Unlike many of the poets I write about, I've never met Lynn Emanuel. Only in the flesh of her poetry have I experienced her intelligence, her pathos, her wry wit. But those pages--ahh. One is all I need to set my own pen to the blank space; her entire body of work is not enough to satisfy...
Hear the proem to her latest collection, Noose and Hook:
Like Jonas by the fish was I received by it,
swung and swept in its dark waters,
driven to the deeps by it and beyond many rocks.
Without any touching of its teeth, I tumbled into it
with no more struggle than a mote of dust
entering the door of a cathedral, so muckle were its jaws.
How heel over head was I hurled down
the broad road of its throat, stopped inside
its chest wide as a hall, and like Jonas I stood up
asking where the beast was and finding it nowhere,
there in grease and sorrow I built my bower.
Reading "My Life," I am reminded of both Bukowski's "Born Into This" and Spencer Reece's "Tonight." But Emanuel avoids the nihilism of Bukowski and the homiletic nature of Reece and strikes a chord common to everyman: if we can't do our best, we do the best we can: "there in grease and sorrow I built my bower."
Emanuel's wit is not on display as commentary on this existence, but as interactive engagement with it--its particularities--making once again for a familiarity about her work the first time it is read. Many of her poems in Noose and Hook are untitled, giving them a media res feeling. Here is the first poem after the proem:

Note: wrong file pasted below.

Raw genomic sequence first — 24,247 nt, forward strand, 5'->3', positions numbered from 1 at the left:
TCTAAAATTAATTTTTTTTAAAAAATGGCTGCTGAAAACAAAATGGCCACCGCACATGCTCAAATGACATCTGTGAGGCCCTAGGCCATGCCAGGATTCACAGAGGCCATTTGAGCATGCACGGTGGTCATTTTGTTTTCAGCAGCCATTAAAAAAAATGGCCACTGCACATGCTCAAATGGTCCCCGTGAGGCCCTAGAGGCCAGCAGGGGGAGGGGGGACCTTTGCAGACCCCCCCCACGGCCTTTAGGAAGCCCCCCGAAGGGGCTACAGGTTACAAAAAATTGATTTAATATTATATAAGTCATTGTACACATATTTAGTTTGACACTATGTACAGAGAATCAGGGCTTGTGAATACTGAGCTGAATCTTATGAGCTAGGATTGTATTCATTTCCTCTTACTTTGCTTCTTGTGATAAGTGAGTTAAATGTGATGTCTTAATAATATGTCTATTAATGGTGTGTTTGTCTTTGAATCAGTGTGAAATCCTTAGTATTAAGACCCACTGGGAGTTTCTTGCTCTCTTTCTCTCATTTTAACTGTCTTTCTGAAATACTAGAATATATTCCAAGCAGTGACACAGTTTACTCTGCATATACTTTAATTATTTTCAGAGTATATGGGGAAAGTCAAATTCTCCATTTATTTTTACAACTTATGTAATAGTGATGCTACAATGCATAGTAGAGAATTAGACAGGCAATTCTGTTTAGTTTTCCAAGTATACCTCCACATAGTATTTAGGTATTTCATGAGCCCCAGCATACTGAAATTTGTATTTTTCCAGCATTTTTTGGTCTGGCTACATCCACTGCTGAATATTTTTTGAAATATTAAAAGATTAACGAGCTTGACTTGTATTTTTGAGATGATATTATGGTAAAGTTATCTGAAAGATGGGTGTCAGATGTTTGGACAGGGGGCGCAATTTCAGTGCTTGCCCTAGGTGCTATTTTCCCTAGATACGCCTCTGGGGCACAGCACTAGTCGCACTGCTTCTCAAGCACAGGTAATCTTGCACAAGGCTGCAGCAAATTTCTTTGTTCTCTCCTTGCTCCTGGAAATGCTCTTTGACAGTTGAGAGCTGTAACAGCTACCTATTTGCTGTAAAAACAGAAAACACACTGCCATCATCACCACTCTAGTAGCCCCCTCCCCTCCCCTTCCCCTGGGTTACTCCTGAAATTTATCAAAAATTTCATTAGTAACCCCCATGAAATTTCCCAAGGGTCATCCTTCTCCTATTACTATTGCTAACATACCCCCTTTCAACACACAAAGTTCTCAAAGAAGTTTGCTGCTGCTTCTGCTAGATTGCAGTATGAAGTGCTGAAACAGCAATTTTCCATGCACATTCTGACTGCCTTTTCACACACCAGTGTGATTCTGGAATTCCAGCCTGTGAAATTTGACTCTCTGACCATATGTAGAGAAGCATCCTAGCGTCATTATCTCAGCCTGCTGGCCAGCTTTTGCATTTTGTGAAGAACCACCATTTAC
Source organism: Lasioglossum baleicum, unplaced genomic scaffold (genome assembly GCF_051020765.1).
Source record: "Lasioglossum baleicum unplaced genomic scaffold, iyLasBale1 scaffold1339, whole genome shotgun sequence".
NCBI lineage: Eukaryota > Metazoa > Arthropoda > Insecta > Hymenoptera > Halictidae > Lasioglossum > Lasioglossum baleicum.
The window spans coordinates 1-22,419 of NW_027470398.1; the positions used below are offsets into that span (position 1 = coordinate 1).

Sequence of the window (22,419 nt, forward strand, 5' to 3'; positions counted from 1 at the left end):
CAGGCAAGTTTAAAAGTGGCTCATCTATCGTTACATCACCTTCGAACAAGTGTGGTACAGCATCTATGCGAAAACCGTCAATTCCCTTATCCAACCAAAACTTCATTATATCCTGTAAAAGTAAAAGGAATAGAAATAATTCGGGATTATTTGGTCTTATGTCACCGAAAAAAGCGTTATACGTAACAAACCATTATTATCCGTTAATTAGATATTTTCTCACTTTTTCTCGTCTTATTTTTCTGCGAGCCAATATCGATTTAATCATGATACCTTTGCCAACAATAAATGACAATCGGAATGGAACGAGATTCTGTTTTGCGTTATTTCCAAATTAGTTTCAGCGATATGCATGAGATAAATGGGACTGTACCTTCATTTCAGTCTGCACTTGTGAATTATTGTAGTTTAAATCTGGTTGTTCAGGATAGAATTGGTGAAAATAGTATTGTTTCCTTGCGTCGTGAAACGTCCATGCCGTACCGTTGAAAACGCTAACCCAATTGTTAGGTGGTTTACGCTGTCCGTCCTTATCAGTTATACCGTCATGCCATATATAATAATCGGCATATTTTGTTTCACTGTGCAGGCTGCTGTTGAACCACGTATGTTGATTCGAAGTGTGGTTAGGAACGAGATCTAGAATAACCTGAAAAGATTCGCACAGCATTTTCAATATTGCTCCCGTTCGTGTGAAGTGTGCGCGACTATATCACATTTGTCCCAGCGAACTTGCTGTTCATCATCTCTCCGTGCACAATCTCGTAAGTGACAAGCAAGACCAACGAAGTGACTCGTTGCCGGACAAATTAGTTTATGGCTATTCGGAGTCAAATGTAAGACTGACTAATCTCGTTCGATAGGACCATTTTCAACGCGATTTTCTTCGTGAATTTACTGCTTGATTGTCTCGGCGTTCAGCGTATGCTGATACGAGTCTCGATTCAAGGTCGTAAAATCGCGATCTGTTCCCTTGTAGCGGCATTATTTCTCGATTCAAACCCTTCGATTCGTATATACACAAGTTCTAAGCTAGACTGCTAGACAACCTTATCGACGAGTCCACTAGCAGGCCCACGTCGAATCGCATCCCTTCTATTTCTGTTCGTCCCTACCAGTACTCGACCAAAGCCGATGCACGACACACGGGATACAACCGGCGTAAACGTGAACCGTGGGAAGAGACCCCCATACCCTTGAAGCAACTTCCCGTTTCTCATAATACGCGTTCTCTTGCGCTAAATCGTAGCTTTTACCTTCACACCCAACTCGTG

Martinis, filets and cigarettes, tea sandwiches
with butter and matted snarls of watercress,
coffee white with cream and caffeine black,
the egg's cornea looking up
from a frizzled mat of hash.
The food looks guilty. And why not?
It's cooked by men in wraparound aprons.
There seems to be no motive to it.
On the plate the T-bone bleeds to death.
The ceiling's bare bulb is clear and perfect as a hard-boiled egg.
The block of Stilton's gangrenous and veined.
A cobbler's dark clottedness looks like a hemorrhage in a bowl.
It's a hard and dirty world. Noir,
The poem is right justified, making it seem like the other half of the proem, or something we cannot directly access. Unfortunately, I cannot (or do not know how to) duplicate that typography.
From my reading of Noose and Hook, I highly recommend Lynn Emanuel. I'm going to dig deeper into her work, myself. In the mean time, stay tuned for my next Top Ten Pittsburgh Poet: Joseph Bathanti.
Thursday, May 24, 2012
My Top Ten Pittsburgh Poets: Lynn Emanuel
was born in the Midwest, grew up in New Mexico, and has lived in the San Francisco bay area for over a decade. Terry has published in numerous literary journals, including Best New Poets 2012, Crab Orchard Review, Green Mountains Review, Great River Review, New Millennium Writings, and The Comstock Review. His work has garnered six Pushcart Prize nominations. He is the winner of the 2014 Crab Orchard Review Special Issue Feature Award in Poetry. His chapbook, Altar Call, was a winner in the the 2013 San Gabriel Valley Literary Festival, and appears in the Anthology, Diesel. His chapbook, If They Have Ears to Hear, won the 2012 Copperdome Poetry Chapbook Contest, and is available from Southeast Missouri State University Press. His first full-length collection of poems, In This Room (CW Books, 2016), is now available, and his second, Dharma Rain, was released by Saint Julian Press in October of 2016. Terry is a 2008 poetry MFA graduate of New England College, an assistant editor at Trio House Press, and a free-lance poetry consultant. For more information about him and his work see www.terrylucas.com